• Does not alter the need for congestion pricing, but does complicate it.
congestion management cont2
Congestion management (cont)
  • The congestion charge
      • should not apply when the network is uncongested
      • should equal the marginal cost of delay if existing capacity is optimal.
      • If a price higher than this can be charged, and the network still becomes congested, it indicates a profitable opportunity to increase capacity.
  • On the PSTN congestion pricing is charged during a time-of-day.
  • Not practical for the internet due to congestion periods being unpredictable. Alternative is some form of spot market.
congestion management cont3
Congestion management (cont)
  • real-time Vickrey auction has been proposed
    • All users admitted to the internet during this period would pay the bid price of the marginal user.
    • This would be zero at uncongested periods
    • Where there is insufficient capacity, it will provide a price that will signal that an increase in capacity is profitable (required).
  • Not practical as packets cannot be accounted for presently.
future congestion management cont
Future congestion management (cont)
  • Problems:
      • RSVP has poor scalability
      • IntServ requires a basic feedback mechanism to prevent network resources being cornered - not addressed by designers.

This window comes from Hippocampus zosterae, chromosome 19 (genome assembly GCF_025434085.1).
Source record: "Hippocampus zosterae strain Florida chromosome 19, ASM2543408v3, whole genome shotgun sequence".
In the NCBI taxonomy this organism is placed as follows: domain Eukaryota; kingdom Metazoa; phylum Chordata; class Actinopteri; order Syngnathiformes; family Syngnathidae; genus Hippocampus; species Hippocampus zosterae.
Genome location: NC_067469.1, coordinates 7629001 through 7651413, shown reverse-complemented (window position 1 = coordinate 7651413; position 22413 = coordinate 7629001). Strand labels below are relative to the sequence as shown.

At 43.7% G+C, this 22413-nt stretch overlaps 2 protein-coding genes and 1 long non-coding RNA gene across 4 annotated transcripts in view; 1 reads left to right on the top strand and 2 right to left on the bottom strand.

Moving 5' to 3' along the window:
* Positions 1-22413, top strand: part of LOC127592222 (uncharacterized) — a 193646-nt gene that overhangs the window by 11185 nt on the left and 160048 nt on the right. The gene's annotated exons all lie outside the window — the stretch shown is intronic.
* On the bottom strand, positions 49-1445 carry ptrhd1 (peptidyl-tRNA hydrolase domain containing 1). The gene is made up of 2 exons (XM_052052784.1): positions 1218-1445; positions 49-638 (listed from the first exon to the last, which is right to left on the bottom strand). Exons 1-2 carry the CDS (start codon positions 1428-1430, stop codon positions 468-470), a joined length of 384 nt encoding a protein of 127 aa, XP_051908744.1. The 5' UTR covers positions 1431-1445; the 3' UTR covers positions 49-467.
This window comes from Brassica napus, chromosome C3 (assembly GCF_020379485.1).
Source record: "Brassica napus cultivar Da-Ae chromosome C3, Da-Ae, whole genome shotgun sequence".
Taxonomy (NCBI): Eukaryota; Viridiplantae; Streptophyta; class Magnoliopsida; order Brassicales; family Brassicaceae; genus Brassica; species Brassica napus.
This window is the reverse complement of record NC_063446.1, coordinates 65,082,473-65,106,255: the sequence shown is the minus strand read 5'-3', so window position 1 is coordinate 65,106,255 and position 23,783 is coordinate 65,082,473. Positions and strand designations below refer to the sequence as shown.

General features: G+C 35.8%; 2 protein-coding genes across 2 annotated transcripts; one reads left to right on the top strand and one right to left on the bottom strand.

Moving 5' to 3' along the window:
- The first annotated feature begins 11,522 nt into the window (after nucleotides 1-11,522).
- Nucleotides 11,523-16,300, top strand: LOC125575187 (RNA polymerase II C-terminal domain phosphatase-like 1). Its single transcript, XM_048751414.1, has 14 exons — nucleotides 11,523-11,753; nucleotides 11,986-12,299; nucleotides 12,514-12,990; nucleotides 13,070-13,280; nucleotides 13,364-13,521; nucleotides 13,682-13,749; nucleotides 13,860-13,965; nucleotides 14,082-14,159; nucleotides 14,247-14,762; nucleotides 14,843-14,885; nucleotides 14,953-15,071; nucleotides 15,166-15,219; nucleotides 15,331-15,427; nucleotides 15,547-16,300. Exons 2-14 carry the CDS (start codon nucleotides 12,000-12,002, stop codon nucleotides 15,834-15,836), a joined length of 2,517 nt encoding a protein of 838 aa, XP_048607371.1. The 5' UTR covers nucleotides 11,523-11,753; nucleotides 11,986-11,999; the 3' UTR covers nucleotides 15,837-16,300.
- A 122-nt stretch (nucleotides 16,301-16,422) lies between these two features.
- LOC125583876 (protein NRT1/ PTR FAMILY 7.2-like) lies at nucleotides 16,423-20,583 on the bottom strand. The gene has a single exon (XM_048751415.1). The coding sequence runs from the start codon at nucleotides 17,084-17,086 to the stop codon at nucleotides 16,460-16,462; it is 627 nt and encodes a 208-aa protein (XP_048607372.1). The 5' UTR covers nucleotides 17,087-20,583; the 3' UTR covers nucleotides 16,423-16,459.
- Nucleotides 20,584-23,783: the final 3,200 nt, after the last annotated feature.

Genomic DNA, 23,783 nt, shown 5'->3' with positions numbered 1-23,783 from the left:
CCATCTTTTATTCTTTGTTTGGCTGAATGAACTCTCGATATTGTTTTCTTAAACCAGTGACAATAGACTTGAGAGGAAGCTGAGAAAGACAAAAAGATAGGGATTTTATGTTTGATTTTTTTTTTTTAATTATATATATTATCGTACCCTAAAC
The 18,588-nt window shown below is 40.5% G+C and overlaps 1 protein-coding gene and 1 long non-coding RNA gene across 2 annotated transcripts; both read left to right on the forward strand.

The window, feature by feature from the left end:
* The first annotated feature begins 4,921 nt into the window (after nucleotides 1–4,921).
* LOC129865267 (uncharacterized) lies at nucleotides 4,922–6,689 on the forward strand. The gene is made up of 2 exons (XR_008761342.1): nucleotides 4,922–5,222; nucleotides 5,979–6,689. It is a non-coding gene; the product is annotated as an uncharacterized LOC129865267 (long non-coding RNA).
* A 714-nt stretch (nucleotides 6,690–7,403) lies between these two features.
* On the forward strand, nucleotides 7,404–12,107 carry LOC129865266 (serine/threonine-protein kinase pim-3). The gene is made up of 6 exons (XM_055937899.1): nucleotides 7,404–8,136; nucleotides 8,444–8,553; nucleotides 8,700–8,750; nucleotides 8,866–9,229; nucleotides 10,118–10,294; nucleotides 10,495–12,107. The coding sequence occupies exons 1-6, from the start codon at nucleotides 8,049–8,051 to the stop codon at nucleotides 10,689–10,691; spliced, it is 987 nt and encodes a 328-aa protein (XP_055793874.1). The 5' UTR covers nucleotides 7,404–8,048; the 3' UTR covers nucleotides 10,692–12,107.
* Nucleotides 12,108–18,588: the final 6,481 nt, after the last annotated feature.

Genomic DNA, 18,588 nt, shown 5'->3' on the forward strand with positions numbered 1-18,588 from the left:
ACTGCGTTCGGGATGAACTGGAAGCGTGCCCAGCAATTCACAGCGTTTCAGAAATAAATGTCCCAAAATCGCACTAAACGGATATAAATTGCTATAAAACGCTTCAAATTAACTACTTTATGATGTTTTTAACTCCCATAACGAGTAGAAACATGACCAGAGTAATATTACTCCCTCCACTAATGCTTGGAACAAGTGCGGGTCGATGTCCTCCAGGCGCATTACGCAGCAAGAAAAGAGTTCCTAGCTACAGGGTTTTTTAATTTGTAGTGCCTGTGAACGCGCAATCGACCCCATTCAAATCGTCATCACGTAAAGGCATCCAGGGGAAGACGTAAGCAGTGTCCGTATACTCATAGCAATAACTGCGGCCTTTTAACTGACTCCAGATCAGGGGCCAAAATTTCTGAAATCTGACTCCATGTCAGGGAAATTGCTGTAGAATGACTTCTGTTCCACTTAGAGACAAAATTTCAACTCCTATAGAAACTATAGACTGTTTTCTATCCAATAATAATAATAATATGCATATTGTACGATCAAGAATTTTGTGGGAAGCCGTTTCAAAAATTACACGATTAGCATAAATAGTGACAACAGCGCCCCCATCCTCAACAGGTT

• Complexity of the IntServ RSVP model means it is not considered the way forward for the public internet.
  • DiffServ requires users wanting higher QoS to define their service profile, with tagged packets needing to fit this profile
future congestion management
Future congestion management
  • Traffic controls :
      • Occur at admission
      • traffic is scheduled according to customer profile
      • traffic is sorted for different treatment
      • network resources need to be allocated
  • Sorting, profiling, metering, happen at the boundaries between networks, where packet tags are addressed in aggregate - scalable 
  • Needs IPv6 to operate
  • No guarantees - requires QoS contracting and verification between ISPs.
qos and standards co ordination
QoS and standards co-ordination
  • Strategic interests of 1 (or more) leading IBPs may be to differentiate itself by offering new services on-net only.
  • If this is likely to occur, vertical and some horizontal integration may well occur.
  • In a growing market where indirect network effects are strong, the incentive to co-operate with standards may counter incentive of IBPs to differentiate themselves.
  • The internet is edging toward becoming an integrated services network
    • e-mail; File Transfer Protocol (FTP); WWW; VoIP; Video.
  • Lack of efficient pricing structure running through the internet is delaying the development of ‘real-time’ services.
  • Ongoing technology developments are occurring, but economic issues need to be addressed.
conclusions cont
Conclusions (cont)
  • Arguably the main problem will be in securing similar QoS for traffic going off-net.
    • Accounting systems that provide ISPs with transparency will need to be developed.
  • Strategic interests of 1 or more IBPs may result in (vertical) agreements, vertical mergers, and real-time services only being provided on-net .
  • Email, WWW, FTP would still be universally provided. But new products might be on-net only.